Ruckus CEO: Wi-Fi offloading demands creativity

Mobile operators need to look at Wi-Fi offloading with a fresh business model in mind that may not resemble their former ways of doing business, says Selina Lo, CEO of Ruckus Wireless.

Selina Lo, CEO of Ruckus Wireless


"The business model requires some creative thinking. It's not the old business model of how many megabytes and what kind of ARPU you can get. It's the business model that combines the service provider's interests and all the ecosystem around that," Lo told FierceBroadbandWireless.

Lo, whose company supplies Wi-Fi products to carriers and enterprises, noted mobile operators worldwide are finding numerous was to monetize Wi-Fi offloading. For example, PCCW operates more than 9,000 hotspots in Hong Kong and provides unlimited Wi-Fi access to its fixed-line or mobile subscribers for just a few dollars extra each month, helping improve customer loyalty. The operator also developed a prepaid 3G program aimed at teenagers, with which it bundles unlimited Wi-Fi, thus grooming cash-restricted youth to consume mobile broadband services. "Later, when they can afford it, they would naturally become PCCW customers," said Lo.

In addition, mobile operators are increasingly partnering with retail chains, including convenience stores, for site placement that provides the operators' Wi-Fi networks with access to street traffic. While supplying the store with its own SSID, operators can operate a parallel network with a separate SSID that serves public users, thus extending their Wi-Fi coverage, said Lo.

However, she cautioned that operators should be selective about where they deploy Wi-Fi, because they don't need blanket coverage. "You need to put it where there is a high concentration of pedestrians or nomadic users, so that tends to be the locations that are train stations, stadiums, airports, central business districts around plazas, restaurants and bars. Those are the places that get the biggest bang for the buck," said Lo, noting that 80 percent of high-density pedestrian locations are indoors rather than outdoors.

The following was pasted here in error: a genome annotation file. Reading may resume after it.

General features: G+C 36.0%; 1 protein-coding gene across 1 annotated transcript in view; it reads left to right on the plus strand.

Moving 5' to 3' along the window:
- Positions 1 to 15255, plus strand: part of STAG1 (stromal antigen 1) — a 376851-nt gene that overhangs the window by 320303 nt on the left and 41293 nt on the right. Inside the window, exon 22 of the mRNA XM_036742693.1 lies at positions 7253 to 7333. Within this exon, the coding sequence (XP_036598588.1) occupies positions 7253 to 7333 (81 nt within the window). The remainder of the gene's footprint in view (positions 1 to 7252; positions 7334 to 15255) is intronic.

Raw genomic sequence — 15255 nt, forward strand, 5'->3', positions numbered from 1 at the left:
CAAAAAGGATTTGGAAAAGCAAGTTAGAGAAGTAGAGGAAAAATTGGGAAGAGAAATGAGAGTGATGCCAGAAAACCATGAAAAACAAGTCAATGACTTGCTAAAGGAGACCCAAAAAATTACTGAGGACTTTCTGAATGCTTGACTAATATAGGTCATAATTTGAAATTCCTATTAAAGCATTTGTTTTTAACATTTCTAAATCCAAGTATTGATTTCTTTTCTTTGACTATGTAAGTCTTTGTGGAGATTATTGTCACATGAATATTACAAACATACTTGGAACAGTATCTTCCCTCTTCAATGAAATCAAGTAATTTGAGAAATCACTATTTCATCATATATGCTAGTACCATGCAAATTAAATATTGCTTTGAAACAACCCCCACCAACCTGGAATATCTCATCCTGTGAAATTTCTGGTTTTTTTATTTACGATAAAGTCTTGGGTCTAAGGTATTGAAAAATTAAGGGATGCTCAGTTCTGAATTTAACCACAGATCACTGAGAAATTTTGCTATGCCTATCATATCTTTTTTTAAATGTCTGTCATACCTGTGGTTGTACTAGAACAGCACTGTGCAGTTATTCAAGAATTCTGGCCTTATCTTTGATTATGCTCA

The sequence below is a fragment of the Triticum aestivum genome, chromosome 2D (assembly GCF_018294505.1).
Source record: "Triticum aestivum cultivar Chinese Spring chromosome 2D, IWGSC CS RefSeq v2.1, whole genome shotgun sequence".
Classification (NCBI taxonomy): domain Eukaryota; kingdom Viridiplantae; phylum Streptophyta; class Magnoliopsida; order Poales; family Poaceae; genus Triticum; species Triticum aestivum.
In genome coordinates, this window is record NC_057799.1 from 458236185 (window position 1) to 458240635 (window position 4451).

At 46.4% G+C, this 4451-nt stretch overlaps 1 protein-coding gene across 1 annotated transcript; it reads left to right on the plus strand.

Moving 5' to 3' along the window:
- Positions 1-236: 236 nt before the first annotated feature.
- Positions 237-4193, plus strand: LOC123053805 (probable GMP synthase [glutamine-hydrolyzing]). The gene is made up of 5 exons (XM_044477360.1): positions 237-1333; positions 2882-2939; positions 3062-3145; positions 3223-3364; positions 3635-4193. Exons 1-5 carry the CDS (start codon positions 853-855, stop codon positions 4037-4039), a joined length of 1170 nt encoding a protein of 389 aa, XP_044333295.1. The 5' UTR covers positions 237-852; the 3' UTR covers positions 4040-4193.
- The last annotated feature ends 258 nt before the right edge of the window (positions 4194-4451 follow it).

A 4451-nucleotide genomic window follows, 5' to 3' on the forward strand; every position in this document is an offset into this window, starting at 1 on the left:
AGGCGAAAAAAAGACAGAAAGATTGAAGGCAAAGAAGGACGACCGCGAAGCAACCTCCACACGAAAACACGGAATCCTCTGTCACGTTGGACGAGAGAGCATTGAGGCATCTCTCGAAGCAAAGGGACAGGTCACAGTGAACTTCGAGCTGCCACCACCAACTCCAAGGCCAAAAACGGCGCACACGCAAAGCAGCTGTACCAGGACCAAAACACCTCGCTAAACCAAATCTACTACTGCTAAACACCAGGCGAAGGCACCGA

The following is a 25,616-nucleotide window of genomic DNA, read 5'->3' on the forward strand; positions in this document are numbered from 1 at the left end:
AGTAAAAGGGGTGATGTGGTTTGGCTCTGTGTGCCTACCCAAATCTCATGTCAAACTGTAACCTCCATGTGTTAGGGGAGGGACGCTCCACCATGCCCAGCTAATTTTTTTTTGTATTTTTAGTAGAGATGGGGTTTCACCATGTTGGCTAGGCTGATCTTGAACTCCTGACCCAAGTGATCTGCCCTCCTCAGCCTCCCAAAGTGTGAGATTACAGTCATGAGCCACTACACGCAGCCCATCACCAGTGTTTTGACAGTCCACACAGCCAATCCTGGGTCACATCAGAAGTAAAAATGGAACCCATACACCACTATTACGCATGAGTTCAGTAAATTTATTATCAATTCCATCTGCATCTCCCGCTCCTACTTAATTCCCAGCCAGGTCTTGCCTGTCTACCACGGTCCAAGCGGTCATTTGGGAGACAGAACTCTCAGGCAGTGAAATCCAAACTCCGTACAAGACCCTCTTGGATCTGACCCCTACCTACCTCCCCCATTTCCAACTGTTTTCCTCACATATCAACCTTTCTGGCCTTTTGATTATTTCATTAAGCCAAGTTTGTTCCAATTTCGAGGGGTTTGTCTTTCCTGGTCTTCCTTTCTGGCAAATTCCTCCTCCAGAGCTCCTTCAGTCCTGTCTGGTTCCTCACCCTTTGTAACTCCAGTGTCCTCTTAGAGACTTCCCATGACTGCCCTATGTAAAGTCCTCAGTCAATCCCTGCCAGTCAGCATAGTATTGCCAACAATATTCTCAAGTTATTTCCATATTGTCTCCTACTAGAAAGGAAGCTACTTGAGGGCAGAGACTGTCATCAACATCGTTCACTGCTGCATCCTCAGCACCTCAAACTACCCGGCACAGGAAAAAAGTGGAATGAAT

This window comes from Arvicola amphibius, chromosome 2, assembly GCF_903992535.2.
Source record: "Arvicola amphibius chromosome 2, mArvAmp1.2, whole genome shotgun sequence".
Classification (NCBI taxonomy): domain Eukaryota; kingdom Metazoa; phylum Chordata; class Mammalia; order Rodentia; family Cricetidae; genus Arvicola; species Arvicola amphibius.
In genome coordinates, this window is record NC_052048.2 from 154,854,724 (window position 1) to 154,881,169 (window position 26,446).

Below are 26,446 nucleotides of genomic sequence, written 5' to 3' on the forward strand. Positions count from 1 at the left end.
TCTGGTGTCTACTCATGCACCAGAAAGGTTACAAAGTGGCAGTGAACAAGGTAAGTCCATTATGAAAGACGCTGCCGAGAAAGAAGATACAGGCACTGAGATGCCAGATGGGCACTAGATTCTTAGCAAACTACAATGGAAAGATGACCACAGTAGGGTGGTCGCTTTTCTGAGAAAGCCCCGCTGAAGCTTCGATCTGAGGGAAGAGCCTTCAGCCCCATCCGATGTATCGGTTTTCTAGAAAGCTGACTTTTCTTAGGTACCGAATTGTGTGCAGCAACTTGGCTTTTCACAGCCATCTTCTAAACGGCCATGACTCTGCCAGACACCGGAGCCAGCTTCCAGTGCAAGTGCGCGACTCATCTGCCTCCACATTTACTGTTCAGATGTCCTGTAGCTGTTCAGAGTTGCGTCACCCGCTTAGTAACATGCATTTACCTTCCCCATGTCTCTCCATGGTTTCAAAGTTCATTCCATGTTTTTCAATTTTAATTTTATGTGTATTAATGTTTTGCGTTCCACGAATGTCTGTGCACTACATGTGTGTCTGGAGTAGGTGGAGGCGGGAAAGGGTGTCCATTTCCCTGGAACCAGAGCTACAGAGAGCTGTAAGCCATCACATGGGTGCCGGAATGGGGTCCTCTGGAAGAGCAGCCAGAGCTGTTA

She also addressed the debate over who controls smartphone access to Wi-Fi networks. "If an operator wants to control whether a client would use Wi-Fi or cellular, the service provider has to put a piece of software on all their handsets, which many of them are not willing to do. Today, it is still the user's prerogative as to whether they want to want to go onto Wi-Fi or they want to use 3G," said Lo.

She noted, however, that increasingly smartphones, such as the Apple (NASDAQ:AAPL) iPhone, are pre-set to access Wi-Fi networks that have previously been linked to by the user.

Lo said she has high hopes for the future of Hotspot 2.0, an industry initiative overseen by the Wi-Fi Alliance that employs 802.11u technology to enable seamless automatic Wi-Fi authentication and handoff for mobile device users, who will no longer have to be bothered with discovering accessible Wi-Fi networks. "802.11u is going to be a very critical standard. Everything being done by the Hotspot 2.0 group is going to be very critical to the user experience level," said Lo.

She said Hotspot 2.0 is at the plug-fest stage, with the Wi-Fi Alliance putting together a test bed for certification in the second half of this year.

A newer initiative was recently announced by the GSMA and Wireless Broadband Alliance (WBA), which aims to make roaming between mobile networks and Wi-Fi hotspots more seamless by using the device's SIM card for authentication. The groups are aiming to develop a platform that will be available for commercial products in early 2013.

"I absolutely think these are two organizations that are going to make things happen," said Lo.

There are existing technology standards such as Proxy Mobile IP (PMIP) and GPRS Tunneling Protocol (GTP) that can be applied to enable roaming between 3G and Wi-Fi, "but nobody has really done it on a big scale, so you don't know how scalable it is," she said.

Development work such as that undertaken by GSMA and WBA is crucial to making it possible for operators to actually use the technological tools they have at hand to create seamless roaming between heterogenous networks. "Having the organizational structure to define this and certify this is going to be very important," said Lo.

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